If I am hand cranking a stock 1915 engine to do a compression test, how much compression might I expect to find on the gauge?
Or rather what SHOULD I find on the pressure gauge?
Just ran the test and on an un-calibrated gauge they all said about 30 pounds. I know they should be 50-55 but that is done with a starter.
3 of the 4 cylinders bled off very slowly but they did bleed off.
This was done on the engine that has not run in several days. After re-installing the spark plugs, she started on magneto and on the 3rd pull with no choking.
30's not the worst and you're not sure about the gauge plus it started well. 50-55 would be very good. Hand cranking's not a problem. Just keep going on the cylinder until the pressure doesn't get any higher. Usually between 5 to 7 full cranks. Choke and throttle fully open too. I like to do the (relatively) low compression T when cold because that is the condition the engine will be in when first starting. If hot you might get a slightly higher reading and easier starting.
John - The little I know about it, that sure doesn't sound like a compression problem to me! I don't think you'll ever get as high a reading cranking by hand as you would by cranking with the electric starter. And it's a fact that as long as you have adequate compression ( and you do) the important thing is that there is not too much variation in compression between cylinders. You did say they were all about 30 lbs, and I'd be willing to bet that if that engine was turned over with an electric starter, which would enable 6 or 7 compression strokes one right after another ( minimal leak down time) your compression would be up in the 50's. I know for a fact that a very loose and worn "T" engine with compression in the low 20's can often be a very sweet running engine. Are you hand cranking with all spark plugs out? That's the best (easiest) way to do it, especially when hand cranking.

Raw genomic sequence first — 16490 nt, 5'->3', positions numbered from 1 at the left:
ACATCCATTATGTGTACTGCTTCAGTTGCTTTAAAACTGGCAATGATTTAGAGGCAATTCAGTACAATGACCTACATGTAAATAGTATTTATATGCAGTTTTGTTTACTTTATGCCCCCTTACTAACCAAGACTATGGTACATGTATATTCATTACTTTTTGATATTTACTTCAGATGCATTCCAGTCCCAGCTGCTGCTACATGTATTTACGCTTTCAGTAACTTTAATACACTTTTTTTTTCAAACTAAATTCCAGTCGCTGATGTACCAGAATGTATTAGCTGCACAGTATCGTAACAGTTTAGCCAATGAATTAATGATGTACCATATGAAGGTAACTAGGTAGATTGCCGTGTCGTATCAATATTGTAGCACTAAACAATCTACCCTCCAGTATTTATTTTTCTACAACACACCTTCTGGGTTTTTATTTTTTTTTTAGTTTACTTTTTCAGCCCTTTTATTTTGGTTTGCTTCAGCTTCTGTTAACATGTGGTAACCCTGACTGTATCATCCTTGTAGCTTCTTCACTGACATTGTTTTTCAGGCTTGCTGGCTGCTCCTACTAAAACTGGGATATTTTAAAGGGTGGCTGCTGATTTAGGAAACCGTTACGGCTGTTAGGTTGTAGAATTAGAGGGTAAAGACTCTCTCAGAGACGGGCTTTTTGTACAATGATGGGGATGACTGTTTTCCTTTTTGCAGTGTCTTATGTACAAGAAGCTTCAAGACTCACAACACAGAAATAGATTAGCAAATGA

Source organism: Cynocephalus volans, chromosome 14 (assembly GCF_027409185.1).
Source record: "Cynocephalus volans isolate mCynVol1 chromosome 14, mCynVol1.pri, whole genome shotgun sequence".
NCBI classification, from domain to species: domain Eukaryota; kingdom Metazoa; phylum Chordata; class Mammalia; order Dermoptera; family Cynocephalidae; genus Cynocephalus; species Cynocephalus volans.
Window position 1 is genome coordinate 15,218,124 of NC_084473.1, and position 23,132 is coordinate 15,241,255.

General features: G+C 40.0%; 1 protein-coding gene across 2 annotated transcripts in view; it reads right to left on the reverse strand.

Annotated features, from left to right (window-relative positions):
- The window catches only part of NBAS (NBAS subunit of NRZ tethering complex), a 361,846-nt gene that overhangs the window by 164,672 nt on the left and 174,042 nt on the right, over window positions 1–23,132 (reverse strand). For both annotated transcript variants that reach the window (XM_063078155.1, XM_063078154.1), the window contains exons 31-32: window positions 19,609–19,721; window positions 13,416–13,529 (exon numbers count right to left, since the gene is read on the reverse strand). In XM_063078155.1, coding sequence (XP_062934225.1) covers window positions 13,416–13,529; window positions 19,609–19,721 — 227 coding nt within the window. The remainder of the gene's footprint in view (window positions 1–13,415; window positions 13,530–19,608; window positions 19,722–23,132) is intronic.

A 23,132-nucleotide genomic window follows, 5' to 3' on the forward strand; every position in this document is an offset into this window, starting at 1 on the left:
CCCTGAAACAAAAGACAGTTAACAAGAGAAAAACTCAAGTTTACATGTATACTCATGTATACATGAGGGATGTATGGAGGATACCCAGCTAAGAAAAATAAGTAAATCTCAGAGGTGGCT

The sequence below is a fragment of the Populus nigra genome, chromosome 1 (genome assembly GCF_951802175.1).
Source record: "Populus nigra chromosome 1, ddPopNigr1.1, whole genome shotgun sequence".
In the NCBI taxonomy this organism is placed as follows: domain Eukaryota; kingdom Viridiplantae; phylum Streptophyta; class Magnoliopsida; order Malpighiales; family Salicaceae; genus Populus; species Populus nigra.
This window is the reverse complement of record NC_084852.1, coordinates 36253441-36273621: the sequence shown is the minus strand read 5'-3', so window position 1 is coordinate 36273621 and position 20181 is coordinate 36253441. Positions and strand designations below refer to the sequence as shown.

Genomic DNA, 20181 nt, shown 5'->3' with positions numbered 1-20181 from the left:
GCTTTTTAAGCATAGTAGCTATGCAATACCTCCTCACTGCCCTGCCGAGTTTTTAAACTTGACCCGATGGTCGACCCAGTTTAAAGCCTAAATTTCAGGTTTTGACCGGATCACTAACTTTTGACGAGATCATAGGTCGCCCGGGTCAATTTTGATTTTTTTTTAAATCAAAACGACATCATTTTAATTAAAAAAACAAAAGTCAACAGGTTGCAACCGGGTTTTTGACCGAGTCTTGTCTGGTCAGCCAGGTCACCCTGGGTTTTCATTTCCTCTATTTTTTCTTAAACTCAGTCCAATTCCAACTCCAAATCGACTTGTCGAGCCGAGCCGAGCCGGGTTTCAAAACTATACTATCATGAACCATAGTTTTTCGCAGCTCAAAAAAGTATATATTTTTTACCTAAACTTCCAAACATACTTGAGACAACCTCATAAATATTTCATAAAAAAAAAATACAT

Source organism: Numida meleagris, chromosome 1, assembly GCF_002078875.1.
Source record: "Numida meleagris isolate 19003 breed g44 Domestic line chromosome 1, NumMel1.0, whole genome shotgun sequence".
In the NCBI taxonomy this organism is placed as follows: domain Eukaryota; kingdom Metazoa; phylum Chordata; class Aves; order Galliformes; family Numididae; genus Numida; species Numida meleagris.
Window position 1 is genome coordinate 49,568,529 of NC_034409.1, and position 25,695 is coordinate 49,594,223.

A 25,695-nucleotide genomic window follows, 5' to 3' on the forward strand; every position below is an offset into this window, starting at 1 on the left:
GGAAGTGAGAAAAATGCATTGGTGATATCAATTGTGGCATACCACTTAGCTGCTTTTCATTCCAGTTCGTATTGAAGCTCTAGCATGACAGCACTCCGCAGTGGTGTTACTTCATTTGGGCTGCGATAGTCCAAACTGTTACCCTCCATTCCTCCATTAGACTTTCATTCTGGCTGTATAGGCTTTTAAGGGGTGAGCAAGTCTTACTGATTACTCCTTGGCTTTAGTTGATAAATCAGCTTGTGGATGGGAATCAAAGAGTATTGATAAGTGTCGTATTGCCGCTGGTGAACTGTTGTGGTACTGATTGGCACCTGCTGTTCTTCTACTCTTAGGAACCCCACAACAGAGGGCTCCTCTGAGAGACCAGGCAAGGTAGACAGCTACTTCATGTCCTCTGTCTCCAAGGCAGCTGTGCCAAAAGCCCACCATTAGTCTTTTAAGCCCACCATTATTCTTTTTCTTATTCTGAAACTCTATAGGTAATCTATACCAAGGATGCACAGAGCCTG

(.....easy on the back there ol' boy,.....!)
Actually, if I'd read more carefully, I guess you did say,...."after re-installing the spark plugs",.....sorry 'bout that John,.....harold
You should be able to "spin" the crank with all 4 plugs out and one wheel jacked up (just in case the clutch adjustment isn't skookum) and get all the spins you need to register on the gauge - no need for electric start - it won't make the compression increase - but it would sure be helpful if you have a reliable gauge.
"Leak down" was mentioned. The only way a compression gauge would leak down is if the one way valve, kind of like a tire valve, was shot and bleeding off causing the gauge to go down. Shouldn't happen. The gauge is supposed to hold it's reading until it's manually released. If you're referring to cylinders leaking down, (piston rings/valves), that's the reason you take a compression test first dry then with a shot or 2 of oil in the cylinder to determine engine component condition. You guys know the drill. A shot of oil and the comp goes up: rings/cylinder walls. Doesn't go up? Usually leaky valves.
Also as Steve mentioned cranking speed, hand vs. electric, is not a factor.
I was able to spin crank with all 4 plugs removed and the throttle wide open. I cranked until I heard one particular "thud" 10 times on each cylinder.
The gauge is an el-cheapo gauge which I of course dropped onto an concrete deck before I ever used it.
SO.... I guess I could do a compression check on my Touring which I KNOW has great compression. That way I would know a little more about the gauge telling me more about the engine in the 15.
If nothing else, you're getting a lot of exercise!
Just re-read your input. Will go back and re-do the check with a squirt of oil in each cylinder but not in this heat!
Have a good neutral in this car so wheels up isn't an issue. The Touring on the other hand! ;)